In studies, fish were put into a large stock tank and when the bottom configuration is all the same, the fish roamed around the tank. However, when rocks were placed on the bottom, the fish moved onto those rocks.  This example didn’t give the fish all they needed as most real structure does, but it gives you an idea as to how fish react to it.

  What draws these fish to these areas is simple; structure in a lake, reservoir or pond gives the fish everything they need; a food source, security and in some cases comfortable water temperatures.

Food Source

  All aquatic creatures are attracted to these areas some because it offers protection while others are looking for a meal, as this is where there food source is found. Structure is attractive to all aquatic creatures, from the smallest microorganisms to the minnows and baitfish as well as the larger game fish, as they’ll all be relating to or using the structure on the bottom.

Team Outdoorsmen Adventures member Don Fjerstad, Watertown, S.D. with a walleye taken from a mud to gravel change in the bottom structure in a Glacial Lake in Northeastern South Dakota.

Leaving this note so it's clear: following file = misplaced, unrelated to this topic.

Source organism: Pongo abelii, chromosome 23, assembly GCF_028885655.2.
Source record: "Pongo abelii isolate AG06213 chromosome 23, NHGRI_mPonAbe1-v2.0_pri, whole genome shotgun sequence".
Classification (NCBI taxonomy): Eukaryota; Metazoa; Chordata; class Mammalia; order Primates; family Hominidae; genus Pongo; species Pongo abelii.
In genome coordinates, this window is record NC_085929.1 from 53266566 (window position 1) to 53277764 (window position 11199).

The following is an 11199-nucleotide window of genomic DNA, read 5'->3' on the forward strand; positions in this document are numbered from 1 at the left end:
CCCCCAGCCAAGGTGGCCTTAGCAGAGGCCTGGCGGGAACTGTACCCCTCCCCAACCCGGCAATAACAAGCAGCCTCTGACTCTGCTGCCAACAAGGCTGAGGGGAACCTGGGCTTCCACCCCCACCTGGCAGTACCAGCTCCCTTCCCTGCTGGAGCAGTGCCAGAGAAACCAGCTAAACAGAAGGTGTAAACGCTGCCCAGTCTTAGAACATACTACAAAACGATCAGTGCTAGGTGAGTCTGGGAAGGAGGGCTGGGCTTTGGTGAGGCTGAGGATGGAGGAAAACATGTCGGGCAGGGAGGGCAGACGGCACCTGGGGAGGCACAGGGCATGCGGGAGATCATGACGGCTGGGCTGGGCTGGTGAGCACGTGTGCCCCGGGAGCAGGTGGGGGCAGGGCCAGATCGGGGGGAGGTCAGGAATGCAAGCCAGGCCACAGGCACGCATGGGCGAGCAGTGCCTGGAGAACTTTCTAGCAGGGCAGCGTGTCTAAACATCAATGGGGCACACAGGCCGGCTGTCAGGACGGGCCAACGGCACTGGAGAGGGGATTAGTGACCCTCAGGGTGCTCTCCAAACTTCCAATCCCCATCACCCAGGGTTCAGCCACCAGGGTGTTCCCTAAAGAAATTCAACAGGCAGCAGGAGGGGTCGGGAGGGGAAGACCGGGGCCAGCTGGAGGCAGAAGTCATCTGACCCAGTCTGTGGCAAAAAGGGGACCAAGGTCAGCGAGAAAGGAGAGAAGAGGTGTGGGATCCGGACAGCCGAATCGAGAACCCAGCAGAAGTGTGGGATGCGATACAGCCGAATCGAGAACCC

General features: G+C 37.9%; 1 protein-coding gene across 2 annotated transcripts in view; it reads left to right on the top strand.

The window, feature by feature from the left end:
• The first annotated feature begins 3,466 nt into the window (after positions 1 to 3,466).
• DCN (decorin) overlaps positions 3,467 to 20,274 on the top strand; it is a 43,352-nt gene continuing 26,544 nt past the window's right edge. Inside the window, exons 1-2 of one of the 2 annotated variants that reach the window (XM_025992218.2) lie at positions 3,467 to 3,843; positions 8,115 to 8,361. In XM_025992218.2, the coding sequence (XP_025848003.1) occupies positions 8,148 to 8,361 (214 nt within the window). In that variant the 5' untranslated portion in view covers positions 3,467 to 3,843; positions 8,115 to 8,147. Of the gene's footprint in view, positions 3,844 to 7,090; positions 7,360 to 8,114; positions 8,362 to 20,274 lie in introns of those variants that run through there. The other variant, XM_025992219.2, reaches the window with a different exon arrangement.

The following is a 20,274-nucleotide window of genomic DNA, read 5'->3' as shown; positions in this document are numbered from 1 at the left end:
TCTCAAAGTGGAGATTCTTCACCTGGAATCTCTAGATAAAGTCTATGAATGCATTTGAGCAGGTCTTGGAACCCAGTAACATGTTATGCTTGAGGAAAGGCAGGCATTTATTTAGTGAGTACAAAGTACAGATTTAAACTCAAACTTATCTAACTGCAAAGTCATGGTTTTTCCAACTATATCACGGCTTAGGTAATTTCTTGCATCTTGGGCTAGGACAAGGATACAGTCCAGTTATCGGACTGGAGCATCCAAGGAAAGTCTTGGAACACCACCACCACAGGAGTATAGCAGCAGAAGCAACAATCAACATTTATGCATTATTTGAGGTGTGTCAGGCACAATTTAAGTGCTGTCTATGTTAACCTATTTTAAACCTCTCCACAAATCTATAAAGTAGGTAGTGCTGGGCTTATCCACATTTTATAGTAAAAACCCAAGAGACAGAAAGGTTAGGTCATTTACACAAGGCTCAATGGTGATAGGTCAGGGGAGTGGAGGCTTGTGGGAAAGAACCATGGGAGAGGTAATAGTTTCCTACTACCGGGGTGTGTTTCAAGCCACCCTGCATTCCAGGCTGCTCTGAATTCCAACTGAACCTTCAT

Structure is where the aquatic food chain begins and ends in some instances

Security

  These areas also offer security, giving the aquatic insects, minnows, fry, crawdads and other creatures a place to hide and hopefully to keep from being eaten.

Comfortable Water Temperatures

  Some types of structure, for instance a weed beds and submerged timber give fish a place to get out of the sun and in the case of the weedbeds, more oxygenated water, comfortable water temperatures during the hot weather.

  In the past, I’ve found walleyes lying in shallow muddied water during the heat of the day next to the only structure on that stretch of the river. It was a 4” deep depression running from the shore out into the deeper water. This shallow trench was created when water levels were low and heavy rains washed off the adjacent road.

 The baitfish, in this instance, shiners had followed the zooplankton into the shoreline and was hiding in the depression. When one made the mistake of poking his head out of the depression, a walleye was there to make sure that it didn’t get a chance to make that mistake again.

  We ran into a similar situation on a recent trip to the Webster, S.D. area as the only real structure in the lake that we could find were submerged trees, not exactly what most people would consider prime walleye structure.